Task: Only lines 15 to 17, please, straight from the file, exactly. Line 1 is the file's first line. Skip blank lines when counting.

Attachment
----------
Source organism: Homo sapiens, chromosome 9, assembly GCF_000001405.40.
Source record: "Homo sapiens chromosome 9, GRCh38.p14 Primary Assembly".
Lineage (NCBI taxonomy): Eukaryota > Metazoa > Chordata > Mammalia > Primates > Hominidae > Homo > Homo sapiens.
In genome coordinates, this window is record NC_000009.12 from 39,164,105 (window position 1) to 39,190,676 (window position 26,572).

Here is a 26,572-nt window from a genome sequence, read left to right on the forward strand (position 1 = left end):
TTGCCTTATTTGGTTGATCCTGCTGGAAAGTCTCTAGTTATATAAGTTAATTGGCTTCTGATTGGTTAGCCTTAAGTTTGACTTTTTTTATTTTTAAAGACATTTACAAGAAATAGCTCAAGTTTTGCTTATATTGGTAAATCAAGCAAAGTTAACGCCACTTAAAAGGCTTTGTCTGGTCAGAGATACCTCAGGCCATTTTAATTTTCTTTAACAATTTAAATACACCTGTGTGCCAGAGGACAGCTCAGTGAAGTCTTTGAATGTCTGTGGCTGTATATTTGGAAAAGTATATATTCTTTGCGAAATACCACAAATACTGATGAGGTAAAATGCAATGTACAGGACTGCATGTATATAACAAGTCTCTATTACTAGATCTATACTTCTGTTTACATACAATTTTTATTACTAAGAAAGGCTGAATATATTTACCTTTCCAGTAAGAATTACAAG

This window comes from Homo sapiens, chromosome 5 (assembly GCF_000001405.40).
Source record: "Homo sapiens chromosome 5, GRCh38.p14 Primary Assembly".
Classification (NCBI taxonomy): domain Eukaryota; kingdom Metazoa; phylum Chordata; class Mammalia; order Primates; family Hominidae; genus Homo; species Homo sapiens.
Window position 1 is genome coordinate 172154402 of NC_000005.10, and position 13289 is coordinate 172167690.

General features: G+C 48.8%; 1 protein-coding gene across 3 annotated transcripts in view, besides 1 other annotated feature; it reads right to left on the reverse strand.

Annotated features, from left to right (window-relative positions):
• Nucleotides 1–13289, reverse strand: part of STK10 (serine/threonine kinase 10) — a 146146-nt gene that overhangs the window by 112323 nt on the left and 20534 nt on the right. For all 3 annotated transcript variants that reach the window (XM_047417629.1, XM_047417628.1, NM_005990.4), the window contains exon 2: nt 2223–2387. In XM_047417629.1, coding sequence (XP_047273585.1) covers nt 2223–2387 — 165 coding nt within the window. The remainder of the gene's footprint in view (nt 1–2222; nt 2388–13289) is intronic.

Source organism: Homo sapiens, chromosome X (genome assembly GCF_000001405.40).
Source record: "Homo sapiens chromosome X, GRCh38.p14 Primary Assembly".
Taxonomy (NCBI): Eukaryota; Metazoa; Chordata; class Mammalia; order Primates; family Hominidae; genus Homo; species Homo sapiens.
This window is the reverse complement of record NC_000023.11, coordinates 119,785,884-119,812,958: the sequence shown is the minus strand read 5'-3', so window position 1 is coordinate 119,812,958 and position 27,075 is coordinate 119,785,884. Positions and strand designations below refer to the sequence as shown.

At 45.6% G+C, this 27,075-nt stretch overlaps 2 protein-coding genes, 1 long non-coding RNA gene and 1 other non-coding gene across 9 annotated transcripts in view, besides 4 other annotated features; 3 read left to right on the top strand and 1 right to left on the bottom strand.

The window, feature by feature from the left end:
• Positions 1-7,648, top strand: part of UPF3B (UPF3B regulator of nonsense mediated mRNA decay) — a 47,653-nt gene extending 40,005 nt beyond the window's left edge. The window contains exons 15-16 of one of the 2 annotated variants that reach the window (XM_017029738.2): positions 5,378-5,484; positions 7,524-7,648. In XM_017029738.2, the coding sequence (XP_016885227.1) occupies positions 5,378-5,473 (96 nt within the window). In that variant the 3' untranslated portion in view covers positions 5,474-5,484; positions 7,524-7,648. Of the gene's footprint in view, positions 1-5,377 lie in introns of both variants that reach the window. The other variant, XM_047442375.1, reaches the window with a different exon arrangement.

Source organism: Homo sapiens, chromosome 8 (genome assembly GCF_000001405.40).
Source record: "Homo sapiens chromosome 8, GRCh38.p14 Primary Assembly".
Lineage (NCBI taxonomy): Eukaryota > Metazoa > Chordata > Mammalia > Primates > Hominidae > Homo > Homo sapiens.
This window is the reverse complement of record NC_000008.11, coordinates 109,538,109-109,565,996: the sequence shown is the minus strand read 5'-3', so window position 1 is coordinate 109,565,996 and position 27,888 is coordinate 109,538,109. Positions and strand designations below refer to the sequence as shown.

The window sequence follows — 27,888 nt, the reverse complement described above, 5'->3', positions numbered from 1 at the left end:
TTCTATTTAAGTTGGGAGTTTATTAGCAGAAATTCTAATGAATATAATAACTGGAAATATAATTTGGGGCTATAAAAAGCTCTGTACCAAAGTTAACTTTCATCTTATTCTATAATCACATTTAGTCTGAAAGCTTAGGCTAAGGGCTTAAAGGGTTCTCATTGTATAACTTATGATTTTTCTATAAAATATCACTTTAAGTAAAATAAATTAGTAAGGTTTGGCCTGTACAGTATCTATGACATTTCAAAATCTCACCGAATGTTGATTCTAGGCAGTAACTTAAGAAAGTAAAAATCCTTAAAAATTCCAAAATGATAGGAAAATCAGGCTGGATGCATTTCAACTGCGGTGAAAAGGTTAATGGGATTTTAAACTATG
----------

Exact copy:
Source record: "Homo sapiens chromosome X, GRCh38.p14 Primary Assembly".
Taxonomy (NCBI): Eukaryota; Metazoa; Chordata; class Mammalia; order Primates; family Hominidae; genus Homo; species Homo sapiens.
This window is the reverse complement of record NC_000023.11, coordinates 119,785,884-119,812,958: the sequence shown is the minus strand read 5'-3', so window position 1 is coordinate 119,812,958 and position 27,075 is coordinate 119,785,884. Positions and strand designations below refer to the sequence as shown.